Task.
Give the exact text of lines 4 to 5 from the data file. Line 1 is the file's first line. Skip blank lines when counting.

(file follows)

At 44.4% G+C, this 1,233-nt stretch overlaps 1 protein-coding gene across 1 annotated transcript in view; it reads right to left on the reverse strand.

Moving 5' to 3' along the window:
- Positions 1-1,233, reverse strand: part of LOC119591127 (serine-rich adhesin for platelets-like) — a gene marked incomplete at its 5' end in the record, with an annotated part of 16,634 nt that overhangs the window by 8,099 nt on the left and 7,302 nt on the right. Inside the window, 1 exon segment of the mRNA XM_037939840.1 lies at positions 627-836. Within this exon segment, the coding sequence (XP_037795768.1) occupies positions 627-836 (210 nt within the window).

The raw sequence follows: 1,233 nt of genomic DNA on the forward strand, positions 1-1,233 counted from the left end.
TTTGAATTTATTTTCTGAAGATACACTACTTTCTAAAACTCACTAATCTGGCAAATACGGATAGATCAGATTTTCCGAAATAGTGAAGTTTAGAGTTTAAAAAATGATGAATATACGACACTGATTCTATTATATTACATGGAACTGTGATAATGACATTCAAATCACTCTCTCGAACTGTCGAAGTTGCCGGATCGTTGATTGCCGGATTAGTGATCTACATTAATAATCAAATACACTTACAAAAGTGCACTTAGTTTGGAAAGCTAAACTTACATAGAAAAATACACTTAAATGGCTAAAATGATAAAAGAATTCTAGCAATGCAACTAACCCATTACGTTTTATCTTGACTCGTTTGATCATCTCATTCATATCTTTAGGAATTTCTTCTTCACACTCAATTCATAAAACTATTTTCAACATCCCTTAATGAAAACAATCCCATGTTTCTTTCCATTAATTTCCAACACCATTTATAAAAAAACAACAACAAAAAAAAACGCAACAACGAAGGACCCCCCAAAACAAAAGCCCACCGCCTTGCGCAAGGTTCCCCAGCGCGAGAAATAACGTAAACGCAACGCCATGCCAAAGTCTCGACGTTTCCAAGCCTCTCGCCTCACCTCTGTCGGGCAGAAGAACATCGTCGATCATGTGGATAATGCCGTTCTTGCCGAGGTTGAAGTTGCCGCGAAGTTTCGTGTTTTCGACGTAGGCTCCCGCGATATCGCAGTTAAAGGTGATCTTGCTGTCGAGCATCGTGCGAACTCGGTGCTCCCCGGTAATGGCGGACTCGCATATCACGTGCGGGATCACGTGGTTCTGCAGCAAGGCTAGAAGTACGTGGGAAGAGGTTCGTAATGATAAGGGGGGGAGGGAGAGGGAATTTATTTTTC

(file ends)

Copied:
The raw sequence follows: 1,233 nt of genomic DNA on the forward strand, positions 1-1,233 counted from the left end.
TTTGAATTTATTTTCTGAAGATACACTACTTTCTAAAACTCACTAATCTGGCAAATACGGATAGATCAGATTTTCCGAAATAGTGAAGTTTAGAGTTTAAAAAATGATGAATATACGACACTGATTCTATTATATTACATGGAACTGTGATAATGACATTCAAATCACTCTCTCGAACTGTCGAAGTTGCCGGATCGTTGATTGCCGGATTAGTGATCTACATTAATAATCAAATACACTTACAAAAGTGCACTTAGTTTGGAAAGCTAAACTTACATAGAAAAATACACTTAAATGGCTAAAATGATAAAAGAATTCTAGCAATGCAACTAACCCATTACGTTTTATCTTGACTCGTTTGATCATCTCATTCATATCTTTAGGAATTTCTTCTTCACACTCAATTCATAAAACTATTTTCAACATCCCTTAATGAAAACAATCCCATGTTTCTTTCCATTAATTTCCAACACCATTTATAAAAAAACAACAACAAAAAAAAACGCAACAACGAAGGACCCCCCAAAACAAAAGCCCACCGCCTTGCGCAAGGTTCCCCAGCGCGAGAAATAACGTAAACGCAACGCCATGCCAAAGTCTCGACGTTTCCAAGCCTCTCGCCTCACCTCTGTCGGGCAGAAGAACATCGTCGATCATGTGGATAATGCCGTTCTTGCCGAGGTTGAAGTTGCCGCGAAGTTTCGTGTTTTCGACGTAGGCTCCCGCGATATCGCAGTTAAAGGTGATCTTGCTGTCGAGCATCGTGCGAACTCGGTGCTCCCCGGTAATGGCGGACTCGCATATCACGTGCGGGATCACGTGGTTCTGCAGCAAGGCTAGAAGTACGTGGGAAGAGGTTCGTAATGATAAGGGGGGGAGGGAGAGGGAATTTATTTTTC